Written by Dr. Jordan Lopez
2021-2022 Peterson Smith Equine Hospital + Complete Care Ambulatory Intern
The Sunshine State
Florida is ranked as the third largest equine state in the country. With a climate that supports year-round activities, the state is home to many nationally-recognized equine events and facilities. While the sunshine state does draw many equestrians, it presents its own unique challenges to the equine species. These challenges will be outlined below, along with strategies to combat and avoid them.
Florida’s heat and humidity create the perfect environment for insects to thrive in. Besides being a nuisance, insects can cause more significant issues for horses. Insect hypersensitivity is an allergic response to the bite of mosquitoes, flies and “no-see-ums”. Very itchy lesions and hair loss will typically be noted around the tail base, belly, mane and face. Flies also act as vector for the parasites that cause summer sores. Summer sores can occur anywhere there is a break in the skin or where moisture accumulates. They are often seen at the corners of the eyes, corner of the lips and distal limbs. These lesions will often have yellow or white granules present within them.
What should you do:
- Use appropriate insect repellants/fly sprays daily. A 1% permethrin spray is recommended.
- Administer appropriate deworming as recommended by your veterinarian. Ivermectin products will be most effective against summer sores.
- Keep a fly mask on horses during turn out.
- Avoid free standing water and excess manure build up.
- Fans and fly/mosquito traps can be used to reduce insects in the environment.
- If lesions consistent with insect hypersensitivity or summer sores are noted, please contact your veterinarian for further assistance.
Florida soil contains a high proportion of sand. Ingestion of sand can occur accidentally and ingestion is increased when pastures are over grazed. Over time, consumption of sand can lead to an accumulation within the gastrointestinal tracts. Sand accumulation can lead to irritation of the intestinal mucosa and eventually blockage.
What should you do:
- Feed horses off the ground with tubs or feeders. Also place mats under feeders to avoid dropped feed on sandy soil.
- Feed a diet with appropriate amount of hay and fiber to promote sand passage.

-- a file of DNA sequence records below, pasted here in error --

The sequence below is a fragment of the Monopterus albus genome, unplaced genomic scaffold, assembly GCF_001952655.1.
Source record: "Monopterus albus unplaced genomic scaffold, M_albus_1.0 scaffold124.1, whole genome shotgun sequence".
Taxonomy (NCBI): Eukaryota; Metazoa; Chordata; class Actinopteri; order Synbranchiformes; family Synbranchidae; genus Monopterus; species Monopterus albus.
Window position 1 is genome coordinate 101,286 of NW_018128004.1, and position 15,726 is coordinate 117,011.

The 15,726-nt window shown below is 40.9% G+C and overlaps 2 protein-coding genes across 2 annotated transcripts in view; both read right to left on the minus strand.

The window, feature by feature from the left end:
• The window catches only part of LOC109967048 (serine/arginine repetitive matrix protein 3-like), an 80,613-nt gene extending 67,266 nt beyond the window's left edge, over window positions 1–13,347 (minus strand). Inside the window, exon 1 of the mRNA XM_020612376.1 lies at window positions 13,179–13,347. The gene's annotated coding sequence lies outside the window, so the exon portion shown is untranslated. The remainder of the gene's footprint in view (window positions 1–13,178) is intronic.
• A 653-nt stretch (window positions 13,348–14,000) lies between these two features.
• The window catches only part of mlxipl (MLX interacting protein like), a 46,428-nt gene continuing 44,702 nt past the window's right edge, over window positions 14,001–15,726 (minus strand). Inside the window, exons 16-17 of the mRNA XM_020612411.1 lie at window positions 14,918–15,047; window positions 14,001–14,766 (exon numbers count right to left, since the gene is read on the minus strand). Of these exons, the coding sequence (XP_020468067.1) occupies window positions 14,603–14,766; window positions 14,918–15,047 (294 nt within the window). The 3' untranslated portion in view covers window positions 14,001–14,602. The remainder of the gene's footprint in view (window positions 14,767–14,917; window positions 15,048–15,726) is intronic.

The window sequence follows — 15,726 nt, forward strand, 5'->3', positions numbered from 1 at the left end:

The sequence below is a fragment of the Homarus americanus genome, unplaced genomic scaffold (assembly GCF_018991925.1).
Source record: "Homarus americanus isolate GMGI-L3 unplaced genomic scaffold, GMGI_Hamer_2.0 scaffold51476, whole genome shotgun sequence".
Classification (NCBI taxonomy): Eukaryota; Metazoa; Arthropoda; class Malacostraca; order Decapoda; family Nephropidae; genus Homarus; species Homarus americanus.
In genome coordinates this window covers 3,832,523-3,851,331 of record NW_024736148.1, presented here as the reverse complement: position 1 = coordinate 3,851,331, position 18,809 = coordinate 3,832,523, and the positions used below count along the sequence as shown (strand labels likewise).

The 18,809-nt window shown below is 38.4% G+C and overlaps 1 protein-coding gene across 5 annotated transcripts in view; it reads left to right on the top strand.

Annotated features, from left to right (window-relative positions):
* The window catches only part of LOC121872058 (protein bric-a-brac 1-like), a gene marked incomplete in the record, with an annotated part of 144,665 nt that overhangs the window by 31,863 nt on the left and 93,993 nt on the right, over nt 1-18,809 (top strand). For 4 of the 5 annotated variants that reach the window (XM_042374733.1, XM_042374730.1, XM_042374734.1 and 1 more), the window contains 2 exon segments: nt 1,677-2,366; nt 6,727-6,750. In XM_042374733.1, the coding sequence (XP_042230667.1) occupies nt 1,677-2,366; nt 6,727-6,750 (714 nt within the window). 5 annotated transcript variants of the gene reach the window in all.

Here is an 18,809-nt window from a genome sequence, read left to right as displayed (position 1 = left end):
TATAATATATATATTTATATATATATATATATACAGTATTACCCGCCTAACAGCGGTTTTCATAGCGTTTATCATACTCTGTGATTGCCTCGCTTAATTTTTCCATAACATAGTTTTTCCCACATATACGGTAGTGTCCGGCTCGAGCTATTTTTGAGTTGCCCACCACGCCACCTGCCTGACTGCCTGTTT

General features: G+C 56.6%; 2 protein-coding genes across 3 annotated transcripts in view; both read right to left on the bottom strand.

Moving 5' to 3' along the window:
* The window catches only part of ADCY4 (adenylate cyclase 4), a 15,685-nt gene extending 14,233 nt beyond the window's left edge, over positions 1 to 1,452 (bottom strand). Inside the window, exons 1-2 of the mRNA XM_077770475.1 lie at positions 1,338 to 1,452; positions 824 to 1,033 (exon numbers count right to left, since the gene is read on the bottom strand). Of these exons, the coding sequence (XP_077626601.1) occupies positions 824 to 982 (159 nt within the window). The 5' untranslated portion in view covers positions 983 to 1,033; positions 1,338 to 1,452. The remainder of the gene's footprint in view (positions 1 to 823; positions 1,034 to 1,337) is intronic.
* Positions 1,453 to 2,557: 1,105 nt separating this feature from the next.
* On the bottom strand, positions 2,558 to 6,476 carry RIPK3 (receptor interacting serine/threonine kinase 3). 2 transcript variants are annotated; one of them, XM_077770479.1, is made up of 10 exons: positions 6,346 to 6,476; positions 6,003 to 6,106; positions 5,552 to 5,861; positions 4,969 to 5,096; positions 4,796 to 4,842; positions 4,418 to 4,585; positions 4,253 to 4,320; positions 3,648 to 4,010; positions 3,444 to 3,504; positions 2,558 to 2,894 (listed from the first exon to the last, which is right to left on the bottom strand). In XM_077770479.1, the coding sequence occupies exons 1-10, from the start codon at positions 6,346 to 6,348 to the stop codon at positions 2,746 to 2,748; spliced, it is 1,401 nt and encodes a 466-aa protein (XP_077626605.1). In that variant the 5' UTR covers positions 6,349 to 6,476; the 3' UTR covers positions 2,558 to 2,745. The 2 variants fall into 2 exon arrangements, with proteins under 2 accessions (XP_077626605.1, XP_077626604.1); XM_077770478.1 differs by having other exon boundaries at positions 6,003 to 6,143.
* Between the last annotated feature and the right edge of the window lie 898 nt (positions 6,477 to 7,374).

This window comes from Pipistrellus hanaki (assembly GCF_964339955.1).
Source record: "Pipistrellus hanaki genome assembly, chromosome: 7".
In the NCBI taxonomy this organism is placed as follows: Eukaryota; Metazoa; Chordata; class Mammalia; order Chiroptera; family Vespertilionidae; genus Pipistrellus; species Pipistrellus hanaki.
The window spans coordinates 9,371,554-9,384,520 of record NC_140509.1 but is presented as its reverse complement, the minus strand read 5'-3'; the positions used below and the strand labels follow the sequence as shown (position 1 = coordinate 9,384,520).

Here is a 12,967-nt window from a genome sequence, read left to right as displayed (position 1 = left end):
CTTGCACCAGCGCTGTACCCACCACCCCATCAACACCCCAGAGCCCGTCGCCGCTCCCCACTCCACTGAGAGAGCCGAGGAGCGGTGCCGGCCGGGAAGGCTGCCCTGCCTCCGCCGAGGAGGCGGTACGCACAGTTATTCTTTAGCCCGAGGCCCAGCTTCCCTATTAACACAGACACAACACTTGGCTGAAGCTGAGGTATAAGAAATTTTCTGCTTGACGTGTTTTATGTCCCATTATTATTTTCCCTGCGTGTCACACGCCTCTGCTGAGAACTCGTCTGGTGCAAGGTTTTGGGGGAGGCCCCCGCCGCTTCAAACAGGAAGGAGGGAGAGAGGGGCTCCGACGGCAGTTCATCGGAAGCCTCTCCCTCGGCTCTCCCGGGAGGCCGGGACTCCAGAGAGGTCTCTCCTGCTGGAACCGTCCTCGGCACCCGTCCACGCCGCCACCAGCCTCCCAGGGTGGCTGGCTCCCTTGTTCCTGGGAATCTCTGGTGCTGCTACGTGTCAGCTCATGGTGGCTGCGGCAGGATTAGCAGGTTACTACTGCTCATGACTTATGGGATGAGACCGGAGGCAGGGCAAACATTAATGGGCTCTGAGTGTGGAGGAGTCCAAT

- Avoid over grazed pastures.
- Administer Psyllium or Psyllium products. An average 1000lb horse should receive 1 cup of psyllium over the feed once daily for 7 consecutive days each month.
- If signs of colic (decreased appetite, increased heart rate, pawing, rolling, etc.) are noted, please contact your veterinarian for further assistance.
Heat stress can occur even in healthy horses if the temperature and humidity combined are greater than 180. Florida climate allows this to happen on a regular basis in summer months. Factors that increase the risk of heat stress include poor conditioning, heavy exercise, anhidrosis and dehydration. It is also important to note that horse recently moved to Florida will require time to adapt to the temperature. Heat stress is covered in more detail in our May Vet Notes.
What should you do:
- Assure that paddocks have adequate shade and access to fresh water.
- Turn horses out during low heat hours such as early morning and late afternoon.
- Avoid working horses when temperature are greater than 90 degrees Fahrenheit.
- If signs of heat stress (Increased respiratory rate, Lethargy, Decreased appetite, Shade seeking) are noted, contact your veterinarian for further assistance.
Divers, T.J. Orsini, J.A. (2014) ‘Equine Emergencies Treatment and Protocols Fourth Edition’ ElsevierMarsella, R., Brooks, S., Wickens, C., & Craig, N. (2022). Insect bite hypersensitivity in horses – University of Florida. Retrieved May 11, 2022, from https://edis.ifas.ufl.edu/pdf/AN/AN35900.pdf
Rendle, D. (2014). Managing insect bite hypersensitivity in horses. Livestock, 19(5), 304–308. https://doi.org/10.12968/live.2014.19.5.304
Summer sores. AAEP. (n.d.). Retrieved May 11, 2022, from https://aaep.org/horsehealth/summer-sores
Walesby, H.A., Blackmer, J.M., & Berthelot, A. (2004, September). Equine Sand Colic. Vet Folio Compendium. Retrieved From http://www.vetfolio.com/internalmedicine/equine-sand-colic This peer reviewed article has excellent information and pictures about clinical signs, diagnosis, surgery, and prevention related to sand colic.